Tuesday, March 30, 2010

Communication with Your Elementary School Child

Communication with Your Elementary Age Child
by Denis Waitley

In communicating with children of all ages, eye contact and physical contact are important. These should be part of our everyday dealings. A child whose parents use eye and physical contact will likely be more comfortable with himself and others, be a better communicator and have better self-esteem.

Eye contact, especially, is a little gesture whose presence or absence can covey big meaning. There’s surprisingly little eye contact in many households, and when it does exist, it’s usually negative, such as when the teen is being reprimanded. The more you can make eye contact in a loving way, the more your child will feel nourished.

You send several hundred verbal and nonverbal messages to your children each day. You don’t have to say a word to send a message to your child. You can turn off verbal communications, but not the nonverbal ones. Ninety-three percent of all communication is nonverbal. Parents under stress often withdraw from one another and from their children, and when they do communicate, it tends to be bossy and irritable.

First you listen, and then you talk. Decide that for you the conversation is going to be about listening. Devote your attention to what your son or daughter is saying, because kids are very good at detecting insincerity. Make it clear that you are listening and trying to understand your child’s point of view. When your child describes an event, repeat what you think your child has just said. You might say, “It sounds like you’re saying….” Don’t be too quick with advice. Pat answers imply that the child’s problem is too simple and maybe not significant. Listen while the child explores all aspects of the situation. Often, your child will talk himself or herself into the same solution you were eager to offer.

Stress to your child the importance of using positive, affirming language. Teach your child that his/her language is a reflection of his/her thoughts and attitudes. Also, that others will form attitudes about us, based in part on what they hear us say.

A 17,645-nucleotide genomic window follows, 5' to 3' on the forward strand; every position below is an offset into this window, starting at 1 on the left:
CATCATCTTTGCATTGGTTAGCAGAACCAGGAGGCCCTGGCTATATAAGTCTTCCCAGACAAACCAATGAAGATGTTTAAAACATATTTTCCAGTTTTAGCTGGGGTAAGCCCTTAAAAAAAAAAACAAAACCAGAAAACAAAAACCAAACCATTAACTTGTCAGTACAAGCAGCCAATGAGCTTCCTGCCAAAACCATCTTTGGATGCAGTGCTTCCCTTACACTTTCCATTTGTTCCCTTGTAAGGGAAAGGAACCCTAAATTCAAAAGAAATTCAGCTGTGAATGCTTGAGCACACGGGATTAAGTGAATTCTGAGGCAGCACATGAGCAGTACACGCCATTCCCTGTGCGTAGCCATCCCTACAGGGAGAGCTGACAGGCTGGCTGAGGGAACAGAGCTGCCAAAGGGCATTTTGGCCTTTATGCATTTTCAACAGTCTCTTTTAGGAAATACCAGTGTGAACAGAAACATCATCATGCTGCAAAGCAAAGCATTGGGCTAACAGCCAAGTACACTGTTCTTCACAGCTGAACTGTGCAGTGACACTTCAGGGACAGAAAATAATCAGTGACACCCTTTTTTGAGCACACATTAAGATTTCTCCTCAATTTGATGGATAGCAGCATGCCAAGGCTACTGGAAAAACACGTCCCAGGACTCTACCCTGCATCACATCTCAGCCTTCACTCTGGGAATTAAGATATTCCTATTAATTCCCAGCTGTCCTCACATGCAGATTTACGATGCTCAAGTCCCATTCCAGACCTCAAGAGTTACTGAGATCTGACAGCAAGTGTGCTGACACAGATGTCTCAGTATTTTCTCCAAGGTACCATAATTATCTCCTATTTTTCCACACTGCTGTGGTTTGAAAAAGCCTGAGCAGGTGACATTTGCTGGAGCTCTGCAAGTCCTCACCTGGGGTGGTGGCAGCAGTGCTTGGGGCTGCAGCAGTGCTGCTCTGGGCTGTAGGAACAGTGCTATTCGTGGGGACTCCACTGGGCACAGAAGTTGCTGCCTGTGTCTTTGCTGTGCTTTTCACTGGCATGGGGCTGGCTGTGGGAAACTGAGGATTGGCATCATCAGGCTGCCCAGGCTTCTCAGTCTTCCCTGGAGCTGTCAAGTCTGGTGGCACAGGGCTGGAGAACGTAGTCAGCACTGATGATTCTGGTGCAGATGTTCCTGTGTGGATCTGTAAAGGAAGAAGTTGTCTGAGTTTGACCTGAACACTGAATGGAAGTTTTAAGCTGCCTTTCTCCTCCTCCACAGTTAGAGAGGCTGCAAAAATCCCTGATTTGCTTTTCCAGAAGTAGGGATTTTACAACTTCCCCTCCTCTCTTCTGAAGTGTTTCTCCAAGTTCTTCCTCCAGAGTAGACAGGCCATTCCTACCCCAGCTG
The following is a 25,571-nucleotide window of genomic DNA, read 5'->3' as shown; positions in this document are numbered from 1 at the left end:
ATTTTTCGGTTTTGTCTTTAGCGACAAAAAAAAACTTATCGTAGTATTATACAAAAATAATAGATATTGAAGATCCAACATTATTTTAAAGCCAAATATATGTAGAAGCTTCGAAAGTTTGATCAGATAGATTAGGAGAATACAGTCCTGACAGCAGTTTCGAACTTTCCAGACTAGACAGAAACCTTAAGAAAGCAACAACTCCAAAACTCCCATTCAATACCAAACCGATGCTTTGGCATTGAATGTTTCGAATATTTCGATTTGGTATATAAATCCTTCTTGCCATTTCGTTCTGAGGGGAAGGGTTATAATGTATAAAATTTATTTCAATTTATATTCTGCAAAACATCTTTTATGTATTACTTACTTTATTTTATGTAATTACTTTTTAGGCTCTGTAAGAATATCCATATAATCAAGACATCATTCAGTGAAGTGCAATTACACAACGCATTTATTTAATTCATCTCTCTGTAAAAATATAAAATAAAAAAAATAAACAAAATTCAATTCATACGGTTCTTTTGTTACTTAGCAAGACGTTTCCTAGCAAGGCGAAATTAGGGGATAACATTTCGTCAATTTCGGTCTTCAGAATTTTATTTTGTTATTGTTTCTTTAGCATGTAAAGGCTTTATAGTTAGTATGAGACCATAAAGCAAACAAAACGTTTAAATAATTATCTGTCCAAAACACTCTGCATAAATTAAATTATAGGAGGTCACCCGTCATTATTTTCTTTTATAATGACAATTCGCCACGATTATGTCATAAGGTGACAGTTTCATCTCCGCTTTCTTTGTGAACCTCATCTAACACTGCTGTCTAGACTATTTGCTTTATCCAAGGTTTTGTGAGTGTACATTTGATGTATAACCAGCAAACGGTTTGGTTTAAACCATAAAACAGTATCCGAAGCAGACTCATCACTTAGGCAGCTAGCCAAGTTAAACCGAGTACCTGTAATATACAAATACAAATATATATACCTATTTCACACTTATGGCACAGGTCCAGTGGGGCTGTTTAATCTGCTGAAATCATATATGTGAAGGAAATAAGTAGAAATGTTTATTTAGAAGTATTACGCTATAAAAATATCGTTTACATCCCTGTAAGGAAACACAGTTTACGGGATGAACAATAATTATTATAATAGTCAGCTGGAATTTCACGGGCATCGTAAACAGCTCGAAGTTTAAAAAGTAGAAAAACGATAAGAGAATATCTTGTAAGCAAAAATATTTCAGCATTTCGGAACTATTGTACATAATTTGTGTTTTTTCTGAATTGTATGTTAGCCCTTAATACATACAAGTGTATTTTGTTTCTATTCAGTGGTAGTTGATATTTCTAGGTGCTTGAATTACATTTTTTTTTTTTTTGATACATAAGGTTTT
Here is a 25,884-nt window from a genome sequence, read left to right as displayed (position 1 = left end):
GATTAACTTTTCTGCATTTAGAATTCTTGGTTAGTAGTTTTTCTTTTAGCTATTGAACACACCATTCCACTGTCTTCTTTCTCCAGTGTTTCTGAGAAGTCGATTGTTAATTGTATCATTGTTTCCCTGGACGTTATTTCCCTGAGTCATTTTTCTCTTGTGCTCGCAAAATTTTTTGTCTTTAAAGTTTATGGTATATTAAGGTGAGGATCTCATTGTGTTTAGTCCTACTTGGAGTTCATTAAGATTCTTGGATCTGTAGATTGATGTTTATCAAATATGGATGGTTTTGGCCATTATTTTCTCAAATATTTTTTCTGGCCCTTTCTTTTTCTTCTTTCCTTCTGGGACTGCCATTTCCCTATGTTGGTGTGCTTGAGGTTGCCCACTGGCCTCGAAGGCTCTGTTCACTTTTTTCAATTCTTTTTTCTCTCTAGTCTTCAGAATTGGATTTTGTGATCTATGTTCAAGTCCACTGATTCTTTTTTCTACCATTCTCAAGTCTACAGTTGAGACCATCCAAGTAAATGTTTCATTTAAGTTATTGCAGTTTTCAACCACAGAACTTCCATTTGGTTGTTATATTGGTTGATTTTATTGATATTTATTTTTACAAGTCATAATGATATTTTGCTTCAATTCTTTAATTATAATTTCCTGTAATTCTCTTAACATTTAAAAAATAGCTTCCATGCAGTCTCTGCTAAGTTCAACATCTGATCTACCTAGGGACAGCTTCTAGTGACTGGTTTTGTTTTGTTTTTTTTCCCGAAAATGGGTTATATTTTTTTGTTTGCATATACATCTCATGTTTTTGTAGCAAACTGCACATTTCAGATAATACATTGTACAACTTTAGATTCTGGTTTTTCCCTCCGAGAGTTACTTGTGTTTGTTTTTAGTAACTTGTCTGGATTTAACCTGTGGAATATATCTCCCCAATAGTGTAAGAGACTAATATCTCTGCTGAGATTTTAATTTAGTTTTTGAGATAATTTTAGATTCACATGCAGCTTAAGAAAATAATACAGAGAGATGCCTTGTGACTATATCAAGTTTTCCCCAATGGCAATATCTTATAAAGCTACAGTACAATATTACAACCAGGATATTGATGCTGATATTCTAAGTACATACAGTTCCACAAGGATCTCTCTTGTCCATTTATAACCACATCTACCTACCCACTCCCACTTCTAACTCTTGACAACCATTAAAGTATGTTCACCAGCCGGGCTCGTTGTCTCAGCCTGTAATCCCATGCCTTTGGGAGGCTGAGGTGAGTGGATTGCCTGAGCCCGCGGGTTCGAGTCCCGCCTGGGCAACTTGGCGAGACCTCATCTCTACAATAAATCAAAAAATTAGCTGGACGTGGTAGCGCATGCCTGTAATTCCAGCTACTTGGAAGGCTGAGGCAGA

Tuesday, March 23, 2010

Great Article for Kumon Parents and Instructors

Four Words That Make Life Worthwhile
by Jim Rohn

Over the years, as I’ve sought out ideas, principles and strategies to life’s challenges, I’ve come across four simple words that can make living worthwhile.
First, life is worthwhile if you LEARN. What you don’t know will hurt you. You have to have learning to exist, let alone succeed. Life is worthwhile if you learn from your own experiences—negative or positive.

We learn to do it right by first sometimes doing it wrong. We call that a positive negative. We also learn from other people’s experiences, both positive and negative. I’ve always said that it is too bad failures don’t give seminars. Obviously, we don’t want to pay them, so they aren’t usually touring around giving seminars. But that information would be very valuable. We would learn how someone who had it all, messed it up. Learning from other people’s experiences and mistakes is valuable information because we can learn what not to do without the pain of having tried and failed ourselves.

We learn by what we see, so pay attention. We learn by what we hear, so be a good listener. Now, I do suggest that you should be a selective listener. Don’t just let anybody dump into your mental factory. We learn from what we read, so learn from every source. Learn from lectures. Learn from songs. Learn from sermons. Learn from conversations with people who care. Always keep learning.

Second, life is worthwhile if you TRY. You can’t just learn. Now you have to try something to see if you can do it. Try to make a difference. Try to make some progress. Try to learn a new skill. Try to learn a new sport. It doesn’t mean you can do everything, but there are a lot of things you can do if you just try. Try your best. Give it every effort. Why not go all out?

Third, life is worthwhile if you STAY. You have to stay from spring until harvest. If you have signed up for the day or for the game or for the project, see it through. Sometimes calamity comes; then it is worth wrapping it up and that’s the end. But just don’t end in the middle. Maybe on the next project you pass, but on this one, if you signed up, see it through.

And lastly, life is worthwhile if you CARE. If you care at all, you will get some results. If you care enough, you can get incredible results. Care enough to make a difference. Care enough to turn somebody around. Care enough to start a new enterprise. Care enough to change it all. Care enough to be the highest producer. Care enough to set some records. Care enough to win.
Four powerful little words: learn, try, stay and care.

What difference can you make in your life today by putting these words to work?